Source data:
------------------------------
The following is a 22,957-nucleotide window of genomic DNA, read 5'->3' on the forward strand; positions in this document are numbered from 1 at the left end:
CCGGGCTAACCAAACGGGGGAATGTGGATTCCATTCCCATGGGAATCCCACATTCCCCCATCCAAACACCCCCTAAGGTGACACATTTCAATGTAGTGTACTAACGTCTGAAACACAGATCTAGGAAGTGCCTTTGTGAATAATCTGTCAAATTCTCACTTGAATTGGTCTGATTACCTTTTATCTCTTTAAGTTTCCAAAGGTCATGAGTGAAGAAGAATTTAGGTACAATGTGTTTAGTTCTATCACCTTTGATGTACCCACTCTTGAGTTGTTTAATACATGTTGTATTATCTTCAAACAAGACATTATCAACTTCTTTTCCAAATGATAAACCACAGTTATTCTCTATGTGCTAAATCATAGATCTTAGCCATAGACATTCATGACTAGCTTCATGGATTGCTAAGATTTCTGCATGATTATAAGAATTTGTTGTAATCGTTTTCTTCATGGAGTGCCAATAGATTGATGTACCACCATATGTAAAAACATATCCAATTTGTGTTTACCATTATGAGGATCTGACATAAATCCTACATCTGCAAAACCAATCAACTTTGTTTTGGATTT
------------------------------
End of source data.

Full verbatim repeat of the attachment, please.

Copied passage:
The following is a 22,957-nucleotide window of genomic DNA, read 5'->3' on the forward strand; positions in this document are numbered from 1 at the left end:
CCGGGCTAACCAAACGGGGGAATGTGGATTCCATTCCCATGGGAATCCCACATTCCCCCATCCAAACACCCCCTAAGGTGACACATTTCAATGTAGTGTACTAACGTCTGAAACACAGATCTAGGAAGTGCCTTTGTGAATAATCTGTCAAATTCTCACTTGAATTGGTCTGATTACCTTTTATCTCTTTAAGTTTCCAAAGGTCATGAGTGAAGAAGAATTTAGGTACAATGTGTTTAGTTCTATCACCTTTGATGTACCCACTCTTGAGTTGTTTAATACATGTTGTATTATCTTCAAACAAGACATTATCAACTTCTTTTCCAAATGATAAACCACAGTTATTCTCTATGTGCTAAATCATAGATCTTAGCCATAGACATTCATGACTAGCTTCATGGATTGCTAAGATTTCTGCATGATTATAAGAATTTGTTGTAATCGTTTTCTTCATGGAGTGCCAATAGATTGATGTACCACCATATGTAAAAACATATCCAATTTGTGTTTACCATTATGAGGATCTGACATAAATCCTACATCTGCAAAACCAATCAACTTTGTTTTGGATTT